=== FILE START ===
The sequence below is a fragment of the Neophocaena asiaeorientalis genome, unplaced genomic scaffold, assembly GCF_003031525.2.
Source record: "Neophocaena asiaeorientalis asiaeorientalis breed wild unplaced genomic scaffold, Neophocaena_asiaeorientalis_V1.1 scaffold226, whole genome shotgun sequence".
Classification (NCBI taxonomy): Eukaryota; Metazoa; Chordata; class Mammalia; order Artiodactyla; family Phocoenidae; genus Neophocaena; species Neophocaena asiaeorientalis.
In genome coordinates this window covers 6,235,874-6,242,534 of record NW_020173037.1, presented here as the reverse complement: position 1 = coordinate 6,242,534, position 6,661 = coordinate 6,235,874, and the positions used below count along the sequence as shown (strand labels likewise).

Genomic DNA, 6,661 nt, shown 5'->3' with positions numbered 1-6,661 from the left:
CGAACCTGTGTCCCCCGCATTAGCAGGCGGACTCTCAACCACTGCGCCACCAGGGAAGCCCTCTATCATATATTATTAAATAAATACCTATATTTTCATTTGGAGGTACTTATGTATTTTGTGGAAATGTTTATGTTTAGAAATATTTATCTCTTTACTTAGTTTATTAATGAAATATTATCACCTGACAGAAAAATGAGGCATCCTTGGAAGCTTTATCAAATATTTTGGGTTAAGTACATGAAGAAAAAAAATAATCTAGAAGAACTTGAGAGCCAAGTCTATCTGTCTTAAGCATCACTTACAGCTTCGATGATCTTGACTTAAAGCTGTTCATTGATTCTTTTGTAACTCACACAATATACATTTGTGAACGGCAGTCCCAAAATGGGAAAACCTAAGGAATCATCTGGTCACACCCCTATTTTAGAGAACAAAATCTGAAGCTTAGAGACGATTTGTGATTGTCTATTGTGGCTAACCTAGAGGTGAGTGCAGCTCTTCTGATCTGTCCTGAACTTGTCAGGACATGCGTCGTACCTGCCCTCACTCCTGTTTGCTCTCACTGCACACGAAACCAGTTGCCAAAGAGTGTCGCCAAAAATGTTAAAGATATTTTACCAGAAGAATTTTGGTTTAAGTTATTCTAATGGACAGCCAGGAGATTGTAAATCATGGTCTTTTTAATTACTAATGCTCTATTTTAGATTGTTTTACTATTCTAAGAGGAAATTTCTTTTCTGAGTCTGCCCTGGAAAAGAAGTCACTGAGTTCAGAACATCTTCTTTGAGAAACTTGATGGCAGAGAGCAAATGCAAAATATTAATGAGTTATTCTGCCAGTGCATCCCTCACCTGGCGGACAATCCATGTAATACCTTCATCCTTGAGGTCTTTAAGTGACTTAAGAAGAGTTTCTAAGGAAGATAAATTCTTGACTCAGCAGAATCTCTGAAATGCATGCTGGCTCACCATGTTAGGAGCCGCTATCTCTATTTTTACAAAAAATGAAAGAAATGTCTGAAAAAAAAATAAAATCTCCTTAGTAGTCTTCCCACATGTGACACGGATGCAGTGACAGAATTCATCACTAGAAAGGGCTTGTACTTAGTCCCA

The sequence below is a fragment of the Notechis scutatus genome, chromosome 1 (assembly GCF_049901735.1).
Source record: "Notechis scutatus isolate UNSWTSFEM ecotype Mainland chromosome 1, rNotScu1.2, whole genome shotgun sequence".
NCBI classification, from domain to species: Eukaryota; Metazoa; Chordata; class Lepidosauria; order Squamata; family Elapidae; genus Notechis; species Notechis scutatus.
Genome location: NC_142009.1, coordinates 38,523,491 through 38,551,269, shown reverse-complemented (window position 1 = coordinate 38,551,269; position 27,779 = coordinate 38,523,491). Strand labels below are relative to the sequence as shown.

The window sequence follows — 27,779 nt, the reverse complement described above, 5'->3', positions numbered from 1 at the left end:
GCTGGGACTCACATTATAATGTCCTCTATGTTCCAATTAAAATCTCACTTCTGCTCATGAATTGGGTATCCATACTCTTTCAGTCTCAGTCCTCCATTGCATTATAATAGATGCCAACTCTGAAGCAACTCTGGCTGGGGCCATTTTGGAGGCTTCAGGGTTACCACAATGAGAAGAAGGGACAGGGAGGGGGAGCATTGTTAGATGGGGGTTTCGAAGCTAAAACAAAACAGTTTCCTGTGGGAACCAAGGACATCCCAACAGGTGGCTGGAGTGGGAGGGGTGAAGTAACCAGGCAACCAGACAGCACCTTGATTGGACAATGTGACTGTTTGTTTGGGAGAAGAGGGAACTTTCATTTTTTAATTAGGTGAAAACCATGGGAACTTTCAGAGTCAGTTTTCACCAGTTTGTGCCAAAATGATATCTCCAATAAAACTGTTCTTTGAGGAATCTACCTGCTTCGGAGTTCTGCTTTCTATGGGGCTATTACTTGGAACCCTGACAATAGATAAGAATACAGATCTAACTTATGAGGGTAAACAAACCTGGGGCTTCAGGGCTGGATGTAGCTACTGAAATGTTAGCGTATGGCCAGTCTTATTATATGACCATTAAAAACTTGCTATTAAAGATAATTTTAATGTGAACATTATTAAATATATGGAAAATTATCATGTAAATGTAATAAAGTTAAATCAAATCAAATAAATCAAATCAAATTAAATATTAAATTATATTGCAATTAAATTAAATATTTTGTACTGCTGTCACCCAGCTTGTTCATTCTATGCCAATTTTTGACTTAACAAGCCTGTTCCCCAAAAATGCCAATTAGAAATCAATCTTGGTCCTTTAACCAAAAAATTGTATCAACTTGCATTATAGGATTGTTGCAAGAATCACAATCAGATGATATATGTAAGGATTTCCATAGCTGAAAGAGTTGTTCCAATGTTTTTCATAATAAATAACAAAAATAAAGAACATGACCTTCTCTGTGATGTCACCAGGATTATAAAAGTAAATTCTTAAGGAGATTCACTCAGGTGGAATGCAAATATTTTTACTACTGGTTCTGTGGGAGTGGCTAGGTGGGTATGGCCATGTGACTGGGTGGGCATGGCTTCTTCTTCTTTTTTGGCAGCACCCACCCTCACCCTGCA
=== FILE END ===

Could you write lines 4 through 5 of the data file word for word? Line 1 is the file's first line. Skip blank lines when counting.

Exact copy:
In genome coordinates this window covers 6,235,874-6,242,534 of record NW_020173037.1, presented here as the reverse complement: position 1 = coordinate 6,242,534, position 6,661 = coordinate 6,235,874, and the positions used below count along the sequence as shown (strand labels likewise).

Genomic DNA, 6,661 nt, shown 5'->3' with positions numbered 1-6,661 from the left: